• C. Forcet
  • S. Etienne-Manneville
  • H. Gaude
  • L. Fournier
  • S. Debilly
  • M. Salmi
  • A. Baas
  • S. Olschwang
  • J.C. Clevers
  • M. Billaud
Germline mutations of the LKB1 gene are responsible for the cancer-prone Peutz-Jeghers syndrome (PJS). LKB1 encodes a serine-threonine kinase that acts as a regulator of cell cycle, metabolism and cell polarity. The majority of PJS missense mutations abolish LKB1 enzymatic activity and thereby impair all functions assigned to LKB1. Here, we have investigated the functional consequences of recurrent missense mutations identified in PJS and in sporadic tumors which map in the LKB1 C-terminal non-catalytic region. We report that these C-terminal mutations neither disrupt LKB1 kinase activity nor interfere with LKB1-induced growth arrest. However, these naturally occuring mutations lessened LKB1-mediated activation of the AMP-activated protein kinase (AMPK) and impaired downstream signaling. Furthermore, C-terminal mutations compromise LKB1 ability to establish and maintain polarity of both intestinal epithelial cells and migrating astrocytes. Consistent with these findings, mutational analysis reveals that the LKB1 tail exerts an essential function in the control of cell polarity. Overall, our results ascribe a crucial regulatory role to the LKB1 C-terminal region. Our findings further indicate that LKB1 tumor suppressor activity is likely to depend on the regulation of AMPK signaling and cell polarization.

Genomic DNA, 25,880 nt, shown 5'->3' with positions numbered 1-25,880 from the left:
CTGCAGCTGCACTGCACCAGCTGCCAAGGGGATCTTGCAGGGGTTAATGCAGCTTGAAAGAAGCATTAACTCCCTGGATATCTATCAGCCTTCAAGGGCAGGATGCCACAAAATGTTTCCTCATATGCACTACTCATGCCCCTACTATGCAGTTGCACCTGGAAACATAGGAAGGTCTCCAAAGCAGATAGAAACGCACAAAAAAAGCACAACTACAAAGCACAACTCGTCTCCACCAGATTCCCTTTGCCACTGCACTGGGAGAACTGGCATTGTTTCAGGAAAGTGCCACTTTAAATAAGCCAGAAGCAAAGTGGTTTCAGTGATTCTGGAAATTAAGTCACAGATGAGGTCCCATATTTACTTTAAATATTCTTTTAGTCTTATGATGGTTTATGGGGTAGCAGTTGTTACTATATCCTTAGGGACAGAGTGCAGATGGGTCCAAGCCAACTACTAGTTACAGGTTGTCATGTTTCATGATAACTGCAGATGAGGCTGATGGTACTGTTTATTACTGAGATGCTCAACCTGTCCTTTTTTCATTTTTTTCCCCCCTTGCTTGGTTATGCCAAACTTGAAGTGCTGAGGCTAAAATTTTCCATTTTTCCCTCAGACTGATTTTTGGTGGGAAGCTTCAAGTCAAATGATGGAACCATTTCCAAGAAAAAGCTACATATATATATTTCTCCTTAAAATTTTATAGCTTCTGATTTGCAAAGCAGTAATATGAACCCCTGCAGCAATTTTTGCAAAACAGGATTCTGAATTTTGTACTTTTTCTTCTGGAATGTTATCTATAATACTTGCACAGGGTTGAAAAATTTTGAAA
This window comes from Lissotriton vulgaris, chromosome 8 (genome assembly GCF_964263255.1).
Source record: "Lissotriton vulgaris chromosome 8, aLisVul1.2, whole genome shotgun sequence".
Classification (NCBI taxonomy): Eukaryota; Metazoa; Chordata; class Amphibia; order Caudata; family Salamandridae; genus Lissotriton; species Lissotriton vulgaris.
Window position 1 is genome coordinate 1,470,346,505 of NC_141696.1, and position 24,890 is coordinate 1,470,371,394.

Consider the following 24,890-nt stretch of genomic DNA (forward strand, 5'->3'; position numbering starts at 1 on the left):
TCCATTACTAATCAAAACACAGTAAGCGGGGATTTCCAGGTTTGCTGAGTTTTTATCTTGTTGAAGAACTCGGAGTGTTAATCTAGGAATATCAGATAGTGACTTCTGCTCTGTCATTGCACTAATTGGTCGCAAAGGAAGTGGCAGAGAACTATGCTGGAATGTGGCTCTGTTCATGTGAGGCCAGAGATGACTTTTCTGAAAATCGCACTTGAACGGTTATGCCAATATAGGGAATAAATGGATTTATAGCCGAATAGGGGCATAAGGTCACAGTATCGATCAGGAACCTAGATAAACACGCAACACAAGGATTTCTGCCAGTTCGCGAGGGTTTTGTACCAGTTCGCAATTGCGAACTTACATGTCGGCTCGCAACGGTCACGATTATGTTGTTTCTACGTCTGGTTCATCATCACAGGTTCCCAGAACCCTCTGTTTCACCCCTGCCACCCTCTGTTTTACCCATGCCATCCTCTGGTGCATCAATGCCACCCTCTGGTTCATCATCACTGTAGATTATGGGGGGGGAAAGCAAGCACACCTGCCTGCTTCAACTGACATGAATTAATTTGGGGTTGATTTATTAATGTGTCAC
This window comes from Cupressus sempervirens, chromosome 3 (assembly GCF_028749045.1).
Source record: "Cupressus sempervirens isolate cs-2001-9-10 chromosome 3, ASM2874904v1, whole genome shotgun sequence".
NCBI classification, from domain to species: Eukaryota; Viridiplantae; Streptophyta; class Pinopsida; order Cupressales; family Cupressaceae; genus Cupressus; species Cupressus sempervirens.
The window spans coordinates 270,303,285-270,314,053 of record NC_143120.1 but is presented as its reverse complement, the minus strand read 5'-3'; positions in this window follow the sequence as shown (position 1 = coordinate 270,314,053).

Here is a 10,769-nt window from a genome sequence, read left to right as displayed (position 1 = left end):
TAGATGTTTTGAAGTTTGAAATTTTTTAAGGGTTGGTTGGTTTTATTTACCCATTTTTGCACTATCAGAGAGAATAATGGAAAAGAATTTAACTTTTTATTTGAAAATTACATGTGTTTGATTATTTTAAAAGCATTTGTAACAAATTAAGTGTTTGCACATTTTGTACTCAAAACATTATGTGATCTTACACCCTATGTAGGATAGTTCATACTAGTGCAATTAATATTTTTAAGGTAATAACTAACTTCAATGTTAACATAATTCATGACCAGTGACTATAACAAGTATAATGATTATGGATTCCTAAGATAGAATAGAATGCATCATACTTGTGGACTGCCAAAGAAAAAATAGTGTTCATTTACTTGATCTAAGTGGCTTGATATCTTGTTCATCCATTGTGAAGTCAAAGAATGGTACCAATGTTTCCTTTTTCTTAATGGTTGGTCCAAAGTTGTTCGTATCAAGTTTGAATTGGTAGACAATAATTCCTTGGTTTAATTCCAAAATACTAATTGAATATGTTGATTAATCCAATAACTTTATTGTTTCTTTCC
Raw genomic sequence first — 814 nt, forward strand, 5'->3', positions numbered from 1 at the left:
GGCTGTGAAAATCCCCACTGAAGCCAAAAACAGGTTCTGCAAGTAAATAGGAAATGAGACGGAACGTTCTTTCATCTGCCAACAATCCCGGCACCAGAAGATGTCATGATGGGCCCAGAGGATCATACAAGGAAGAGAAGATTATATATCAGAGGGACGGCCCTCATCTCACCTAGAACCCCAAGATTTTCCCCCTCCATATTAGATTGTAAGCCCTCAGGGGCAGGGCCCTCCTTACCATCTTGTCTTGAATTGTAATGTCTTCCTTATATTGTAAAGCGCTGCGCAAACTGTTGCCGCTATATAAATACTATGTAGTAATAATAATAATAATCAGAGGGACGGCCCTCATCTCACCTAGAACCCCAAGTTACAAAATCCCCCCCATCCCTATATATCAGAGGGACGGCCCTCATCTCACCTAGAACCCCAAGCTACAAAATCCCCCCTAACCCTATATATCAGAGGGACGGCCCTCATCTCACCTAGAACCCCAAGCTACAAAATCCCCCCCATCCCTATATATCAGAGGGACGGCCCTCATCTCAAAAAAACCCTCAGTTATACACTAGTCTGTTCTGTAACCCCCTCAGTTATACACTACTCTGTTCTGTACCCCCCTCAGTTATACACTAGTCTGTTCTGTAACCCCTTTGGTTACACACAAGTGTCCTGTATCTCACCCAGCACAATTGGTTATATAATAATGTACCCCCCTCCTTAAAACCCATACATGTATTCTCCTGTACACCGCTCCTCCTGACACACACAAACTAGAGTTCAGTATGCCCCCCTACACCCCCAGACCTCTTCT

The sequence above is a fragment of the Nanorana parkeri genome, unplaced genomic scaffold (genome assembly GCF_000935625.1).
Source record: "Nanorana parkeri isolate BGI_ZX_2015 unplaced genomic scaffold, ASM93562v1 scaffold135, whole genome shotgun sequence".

Original languageEnglish
Pages (from-to)1283-1292
JournalHuman Molecular Genetics
StatePublished - 2005

ID: 454812